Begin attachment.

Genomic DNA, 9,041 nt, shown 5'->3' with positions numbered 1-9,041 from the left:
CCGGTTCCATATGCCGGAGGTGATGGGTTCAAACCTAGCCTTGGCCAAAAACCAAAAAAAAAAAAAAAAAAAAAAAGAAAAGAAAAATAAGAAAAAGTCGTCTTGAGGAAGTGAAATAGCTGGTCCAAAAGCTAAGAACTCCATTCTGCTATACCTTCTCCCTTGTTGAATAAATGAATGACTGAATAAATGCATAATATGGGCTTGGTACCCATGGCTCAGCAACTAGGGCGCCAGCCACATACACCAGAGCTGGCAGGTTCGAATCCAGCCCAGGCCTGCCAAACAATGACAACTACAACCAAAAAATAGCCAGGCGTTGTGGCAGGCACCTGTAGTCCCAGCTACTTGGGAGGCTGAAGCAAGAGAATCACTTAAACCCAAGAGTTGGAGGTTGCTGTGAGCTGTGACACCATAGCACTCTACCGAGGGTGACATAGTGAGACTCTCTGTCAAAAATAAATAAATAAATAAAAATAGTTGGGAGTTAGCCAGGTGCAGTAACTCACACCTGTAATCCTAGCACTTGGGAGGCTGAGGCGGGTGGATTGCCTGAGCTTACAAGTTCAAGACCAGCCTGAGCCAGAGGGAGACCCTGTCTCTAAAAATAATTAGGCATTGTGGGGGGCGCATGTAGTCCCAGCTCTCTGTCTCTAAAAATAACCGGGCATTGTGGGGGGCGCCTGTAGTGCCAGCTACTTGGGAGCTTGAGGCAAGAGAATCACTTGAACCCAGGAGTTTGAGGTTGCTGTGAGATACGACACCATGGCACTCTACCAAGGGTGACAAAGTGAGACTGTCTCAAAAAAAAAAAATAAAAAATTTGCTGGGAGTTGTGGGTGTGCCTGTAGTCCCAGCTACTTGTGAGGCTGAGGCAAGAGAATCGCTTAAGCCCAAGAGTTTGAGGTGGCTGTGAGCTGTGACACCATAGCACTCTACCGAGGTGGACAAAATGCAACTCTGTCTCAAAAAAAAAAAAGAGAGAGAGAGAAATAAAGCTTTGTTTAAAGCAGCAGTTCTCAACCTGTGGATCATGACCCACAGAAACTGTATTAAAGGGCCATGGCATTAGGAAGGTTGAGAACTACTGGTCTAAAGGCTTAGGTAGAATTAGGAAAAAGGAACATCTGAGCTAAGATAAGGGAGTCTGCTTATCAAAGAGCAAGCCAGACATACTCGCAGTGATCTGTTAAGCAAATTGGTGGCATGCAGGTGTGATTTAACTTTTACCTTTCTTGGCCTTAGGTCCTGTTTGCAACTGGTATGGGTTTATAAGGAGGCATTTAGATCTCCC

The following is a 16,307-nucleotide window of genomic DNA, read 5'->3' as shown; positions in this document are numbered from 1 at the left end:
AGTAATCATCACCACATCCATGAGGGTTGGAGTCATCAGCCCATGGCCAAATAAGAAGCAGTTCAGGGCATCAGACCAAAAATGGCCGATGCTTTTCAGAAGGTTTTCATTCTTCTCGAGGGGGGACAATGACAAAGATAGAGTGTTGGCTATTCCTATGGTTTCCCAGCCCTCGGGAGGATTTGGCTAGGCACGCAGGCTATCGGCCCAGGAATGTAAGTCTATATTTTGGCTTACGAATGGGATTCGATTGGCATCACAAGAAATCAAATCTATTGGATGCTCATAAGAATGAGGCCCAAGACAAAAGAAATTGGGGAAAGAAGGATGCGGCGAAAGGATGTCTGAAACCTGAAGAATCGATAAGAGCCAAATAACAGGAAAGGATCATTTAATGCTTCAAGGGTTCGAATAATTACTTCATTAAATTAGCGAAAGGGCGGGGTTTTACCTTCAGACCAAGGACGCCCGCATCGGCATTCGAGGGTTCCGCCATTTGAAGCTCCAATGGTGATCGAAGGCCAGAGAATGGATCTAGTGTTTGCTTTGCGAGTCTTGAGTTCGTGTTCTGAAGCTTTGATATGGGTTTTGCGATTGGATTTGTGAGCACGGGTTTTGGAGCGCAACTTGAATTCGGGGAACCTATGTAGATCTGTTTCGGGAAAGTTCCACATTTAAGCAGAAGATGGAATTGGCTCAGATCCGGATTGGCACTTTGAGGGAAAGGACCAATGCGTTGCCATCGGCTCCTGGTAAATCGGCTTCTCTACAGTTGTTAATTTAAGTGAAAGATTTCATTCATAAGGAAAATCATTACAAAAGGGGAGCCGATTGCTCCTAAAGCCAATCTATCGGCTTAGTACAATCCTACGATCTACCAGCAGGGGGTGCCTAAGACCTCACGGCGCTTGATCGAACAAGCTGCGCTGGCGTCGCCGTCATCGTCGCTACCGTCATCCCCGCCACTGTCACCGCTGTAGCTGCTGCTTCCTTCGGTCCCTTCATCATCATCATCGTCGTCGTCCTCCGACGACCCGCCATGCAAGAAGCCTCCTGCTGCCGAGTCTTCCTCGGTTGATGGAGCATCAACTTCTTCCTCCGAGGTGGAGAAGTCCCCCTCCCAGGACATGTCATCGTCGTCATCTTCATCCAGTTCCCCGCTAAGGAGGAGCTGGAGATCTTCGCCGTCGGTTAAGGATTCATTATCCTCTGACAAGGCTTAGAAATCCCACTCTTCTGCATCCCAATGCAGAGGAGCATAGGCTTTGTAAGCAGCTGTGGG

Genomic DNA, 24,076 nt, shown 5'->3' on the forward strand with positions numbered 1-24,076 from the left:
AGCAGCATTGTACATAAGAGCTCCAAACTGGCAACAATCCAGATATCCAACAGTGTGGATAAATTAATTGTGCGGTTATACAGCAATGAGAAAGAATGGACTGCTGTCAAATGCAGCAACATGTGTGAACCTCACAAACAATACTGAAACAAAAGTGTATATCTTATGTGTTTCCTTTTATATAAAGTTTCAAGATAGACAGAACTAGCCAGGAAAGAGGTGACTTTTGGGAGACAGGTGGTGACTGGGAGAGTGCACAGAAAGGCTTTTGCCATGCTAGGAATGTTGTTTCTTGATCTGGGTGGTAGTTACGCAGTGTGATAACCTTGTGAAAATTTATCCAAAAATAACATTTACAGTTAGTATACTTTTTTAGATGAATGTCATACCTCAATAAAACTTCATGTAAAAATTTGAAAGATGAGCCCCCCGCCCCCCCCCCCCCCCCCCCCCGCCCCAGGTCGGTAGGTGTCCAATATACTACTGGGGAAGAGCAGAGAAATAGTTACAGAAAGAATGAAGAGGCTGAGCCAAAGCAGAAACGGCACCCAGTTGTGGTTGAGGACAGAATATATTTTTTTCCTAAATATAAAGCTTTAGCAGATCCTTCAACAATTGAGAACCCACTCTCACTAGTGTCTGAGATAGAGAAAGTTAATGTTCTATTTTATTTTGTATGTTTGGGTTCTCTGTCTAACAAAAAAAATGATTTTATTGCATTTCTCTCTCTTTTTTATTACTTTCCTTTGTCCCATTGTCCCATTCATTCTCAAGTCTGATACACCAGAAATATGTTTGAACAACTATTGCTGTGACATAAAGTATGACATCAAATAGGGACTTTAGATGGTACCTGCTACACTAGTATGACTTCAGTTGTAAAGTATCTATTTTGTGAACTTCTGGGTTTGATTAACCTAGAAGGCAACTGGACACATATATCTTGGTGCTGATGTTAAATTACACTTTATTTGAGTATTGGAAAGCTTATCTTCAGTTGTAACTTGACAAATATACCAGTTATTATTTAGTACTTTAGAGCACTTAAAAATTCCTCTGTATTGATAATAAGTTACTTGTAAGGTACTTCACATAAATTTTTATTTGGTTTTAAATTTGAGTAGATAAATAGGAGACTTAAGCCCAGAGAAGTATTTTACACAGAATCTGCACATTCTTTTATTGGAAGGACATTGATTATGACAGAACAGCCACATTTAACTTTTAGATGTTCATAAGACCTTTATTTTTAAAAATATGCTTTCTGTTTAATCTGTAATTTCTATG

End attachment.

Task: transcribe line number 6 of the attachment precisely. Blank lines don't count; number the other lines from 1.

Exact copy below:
AGCAGCATTGTACATAAGAGCTCCAAACTGGCAACAATCCAGATATCCAACAGTGTGGATAAATTAATTGTGCGGTTATACAGCAATGAGAAAGAATGGACTGCTGTCAAATGCAGCAACATGTGTGAACCTCACAAACAATACTGAAACAAAAGTGTATATCTTATGTGTTTCCTTTTATATAAAGTTTCAAGATAGACAGAACTAGCCAGGAAAGAGGTGACTTTTGGGAGACAGGTGGTGACTGGGAGAGTGCACAGAAAGGCTTTTGCCATGCTAGGAATGTTGTTTCTTGATCTGGGTGGTAGTTACGCAGTGTGATAACCTTGTGAAAATTTATCCAAAAATAACATTTACAGTTAGTATACTTTTTTAGATGAATGTCATACCTCAATAAAACTTCATGTAAAAATTTGAAAGATGAGCCCCCCGCCCCCCCCCCCCCCCCCCCCCGCCCCAGGTCGGTAGGTGTCCAATATACTACTGGGGAAGAGCAGAGAAATAGTTACAGAAAGAATGAAGAGGCTGAGCCAAAGCAGAAACGGCACCCAGTTGTGGTTGAGGACAGAATATATTTTTTTCCTAAATATAAAGCTTTAGCAGATCCTTCAACAATTGAGAACCCACTCTCACTAGTGTCTGAGATAGAGAAAGTTAATGTTCTATTTTATTTTGTATGTTTGGGTTCTCTGTCTAACAAAAAAAATGATTTTATTGCATTTCTCTCTCTTTTTTATTACTTTCCTTTGTCCCATTGTCCCATTCATTCTCAAGTCTGATACACCAGAAATATGTTTGAACAACTATTGCTGTGACATAAAGTATGACATCAAATAGGGACTTTAGATGGTACCTGCTACACTAGTATGACTTCAGTTGTAAAGTATCTATTTTGTGAACTTCTGGGTTTGATTAACCTAGAAGGCAACTGGACACATATATCTTGGTGCTGATGTTAAATTACACTTTATTTGAGTATTGGAAAGCTTATCTTCAGTTGTAACTTGACAAATATACCAGTTATTATTTAGTACTTTAGAGCACTTAAAAATTCCTCTGTATTGATAATAAGTTACTTGTAAGGTACTTCACATAAATTTTTATTTGGTTTTAAATTTGAGTAGATAAATAGGAGACTTAAGCCCAGAGAAGTATTTTACACAGAATCTGCACATTCTTTTATTGGAAGGACATTGATTATGACAGAACAGCCACATTTAACTTTTAGATGTTCATAAGACCTTTATTTTTAAAAATATGCTTTCTGTTTAATCTGTAATTTCTATG